I fell in love with the beautiful and moving Three Colors (Trios Couleurs) trilogy when it first came to video in the late 1990s. When this set from Criterion arrived, I felt like it was early Christmas. This newly improved collection of the trilogy does not disappoint.
Blue (Bleu) is the story of Julie (Juliette Binoche), a woman who loses both her husband and daughter in a horrific car accident. Though Julie tries to isolate herself from her pain and the rest of the world, the door to her emotions and to others cannot remain shut forever. Her story is not told as much in dialogue as it is told through music, lighting, and sybolism. Blue is a moving story of grief and reluctant healing.
White (Blanc) follows Karol Karol (Zbigniew Zamachowski), a Polish man living in France who decides to return to his native Poland after his beautiful and unsatisfied wife Dominique (Julie Delpy) sues him for a divorce. Through a chance encounter with a stranger and fellow native of Warsaw, Karol begins to engage in odd jobs, both legal and not, in order to earn fast money to take revenge on his wife.
Red (Rouge) is two stories tied by proximity and unlikely connections. The first is the story of Vanlentine (Irene Jacob) who forges an unlikely relatiosnship with a retired judge named Joseph (Jean-Louis Trintignant) after accidentally hitting his dog. Meanwhile just down the street from Valentine's apartment, Auguste (Jean-Pierre Lorit) is trying to recconect with his lover Karin (Federique Feder). What unfolds between them is the peril that jealousy and betrayal breed. Though neither story fully intersects in this film, they do come together in a way in the end.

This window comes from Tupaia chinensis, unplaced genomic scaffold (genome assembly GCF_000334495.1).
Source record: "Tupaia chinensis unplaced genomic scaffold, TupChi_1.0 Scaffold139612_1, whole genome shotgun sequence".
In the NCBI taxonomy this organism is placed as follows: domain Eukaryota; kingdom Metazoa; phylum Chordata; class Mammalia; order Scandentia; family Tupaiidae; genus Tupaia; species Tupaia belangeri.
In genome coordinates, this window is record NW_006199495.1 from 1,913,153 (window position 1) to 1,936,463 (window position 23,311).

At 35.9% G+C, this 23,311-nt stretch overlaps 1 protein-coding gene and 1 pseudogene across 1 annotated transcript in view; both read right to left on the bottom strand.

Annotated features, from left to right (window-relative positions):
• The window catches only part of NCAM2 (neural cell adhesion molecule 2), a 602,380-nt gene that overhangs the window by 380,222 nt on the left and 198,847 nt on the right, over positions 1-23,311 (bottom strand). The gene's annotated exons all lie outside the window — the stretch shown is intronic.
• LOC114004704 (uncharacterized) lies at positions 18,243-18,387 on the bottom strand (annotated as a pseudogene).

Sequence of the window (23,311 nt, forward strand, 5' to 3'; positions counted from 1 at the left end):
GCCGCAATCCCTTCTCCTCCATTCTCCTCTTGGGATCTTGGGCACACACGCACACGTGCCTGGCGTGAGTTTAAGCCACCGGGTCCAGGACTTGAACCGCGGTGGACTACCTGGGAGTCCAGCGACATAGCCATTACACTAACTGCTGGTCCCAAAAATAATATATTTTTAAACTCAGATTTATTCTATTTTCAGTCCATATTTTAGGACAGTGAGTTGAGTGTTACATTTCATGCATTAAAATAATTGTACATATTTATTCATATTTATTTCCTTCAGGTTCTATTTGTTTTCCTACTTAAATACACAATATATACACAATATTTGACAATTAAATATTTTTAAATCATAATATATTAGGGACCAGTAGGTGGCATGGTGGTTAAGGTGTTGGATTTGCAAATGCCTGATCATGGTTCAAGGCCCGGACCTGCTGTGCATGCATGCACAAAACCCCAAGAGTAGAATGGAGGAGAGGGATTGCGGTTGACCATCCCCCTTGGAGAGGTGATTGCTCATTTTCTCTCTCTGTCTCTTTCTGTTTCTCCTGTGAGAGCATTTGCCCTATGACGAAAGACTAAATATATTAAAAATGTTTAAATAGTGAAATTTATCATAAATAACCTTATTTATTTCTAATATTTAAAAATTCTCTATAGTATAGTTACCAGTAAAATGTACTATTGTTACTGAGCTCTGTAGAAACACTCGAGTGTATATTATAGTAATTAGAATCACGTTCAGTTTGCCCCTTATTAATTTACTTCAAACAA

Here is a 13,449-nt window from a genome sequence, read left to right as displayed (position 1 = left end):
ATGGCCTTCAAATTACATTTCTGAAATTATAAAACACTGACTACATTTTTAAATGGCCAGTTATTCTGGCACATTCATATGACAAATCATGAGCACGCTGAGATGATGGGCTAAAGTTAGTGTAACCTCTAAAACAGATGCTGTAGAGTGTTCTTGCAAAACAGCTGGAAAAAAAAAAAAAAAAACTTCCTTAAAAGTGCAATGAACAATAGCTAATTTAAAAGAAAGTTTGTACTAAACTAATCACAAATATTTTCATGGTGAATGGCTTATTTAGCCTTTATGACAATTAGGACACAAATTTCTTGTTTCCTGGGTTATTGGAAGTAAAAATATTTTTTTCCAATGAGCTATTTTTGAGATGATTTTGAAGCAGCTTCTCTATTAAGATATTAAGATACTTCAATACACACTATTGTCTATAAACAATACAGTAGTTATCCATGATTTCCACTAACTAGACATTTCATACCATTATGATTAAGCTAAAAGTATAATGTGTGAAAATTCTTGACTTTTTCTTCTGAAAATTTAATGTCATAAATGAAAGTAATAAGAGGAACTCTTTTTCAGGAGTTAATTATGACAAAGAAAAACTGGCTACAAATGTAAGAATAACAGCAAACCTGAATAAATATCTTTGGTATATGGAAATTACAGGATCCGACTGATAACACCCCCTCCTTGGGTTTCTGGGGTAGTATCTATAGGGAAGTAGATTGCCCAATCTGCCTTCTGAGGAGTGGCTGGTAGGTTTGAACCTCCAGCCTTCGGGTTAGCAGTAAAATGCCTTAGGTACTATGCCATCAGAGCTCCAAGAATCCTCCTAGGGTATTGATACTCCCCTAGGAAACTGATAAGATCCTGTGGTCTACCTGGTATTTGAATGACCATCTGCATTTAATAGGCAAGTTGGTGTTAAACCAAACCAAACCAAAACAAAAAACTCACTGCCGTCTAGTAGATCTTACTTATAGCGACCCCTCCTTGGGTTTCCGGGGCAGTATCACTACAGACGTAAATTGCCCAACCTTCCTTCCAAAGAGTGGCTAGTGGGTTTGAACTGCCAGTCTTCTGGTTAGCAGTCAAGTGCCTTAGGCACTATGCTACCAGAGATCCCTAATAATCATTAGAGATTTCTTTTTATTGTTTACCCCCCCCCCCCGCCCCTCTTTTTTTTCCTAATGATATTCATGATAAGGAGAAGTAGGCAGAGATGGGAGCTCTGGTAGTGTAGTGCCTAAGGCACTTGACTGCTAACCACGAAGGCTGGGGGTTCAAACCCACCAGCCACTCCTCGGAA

Although you can watch all of these films on their own, watching them consecutively allows the real film geek to come out. The subtle ties to one another make for a gentle connection and the reoccuring themes in each film are moving in their own ways. I feel like every time you watch each film, you will disocver something new like I do.
The folks at Criterion really put a lot into this set. Each DVD is full of great bonus material.
Blue features a new video essay by film studies professor Annette Insdorf, a new interview with Three Colors composer Zbigniew Preisner, selected scene commentary with Binoche, and an interview program, Reflections on "Blue", featuring Binoche, film critic Geoff Andrew, filmmaker Agnieska Holland, cinematographer Stawomir Idziak, Insdorf, and editor Jaques Witta.
White features a new video essay by film critic Tony Ryans; two new interview programs, one with Three Colors cowriter Krzysztof Pieciewicz and one with White actors Zamachowski and Delpy; and a short documentray on the making of White.
The extras for Red are contained on two discs. Accompanying the film are a new video essay by film writer Dennis Lim, a new interview with actor Irene Jacob and interviews with producer Marin Karmitz and editor Jaques Witta, and a short documentary on the film's world premiere at Cannes. The second disc offers Kieslowski: The Early Years; three short Kieslowski films: "The Tram," "Seven Women of Different Ages," and "Talking Heads;" theatrical trailers for each of the Three Colors films; a short film entitled "The Face" starring Kieslowski; behind-the-scenes footage from Red; Krzysztof Kieslowski: I'm So-So, a feature length documentray where Kieslowski discusses his life and work.
All three films features new high-definition restorations as well as new and improved English subtitles. and on each film DVD there is a cinema lesson with Kieslowski. There in also a beatuiful full color booklet included in the set. It covers the casts and credits of all three films. There are also essays on each film as well as Kieslowski writing about the trilogy. It finishes with notes on shooting each film and on the tranfers.
For a fan of these films this is a gift that keeps on giving. I have so enjoyed getting to look at all the extras especially the short films and documentaries. This a Criterion set that you want to keep coming back to and exploring time and time again. There seems to be new insights and discoveries around every turn.
These are the last films that Kieslowski made; they are timeless and beautiful. Whether you are new to foreign cinema or a longtime lover, this DVD set is a must.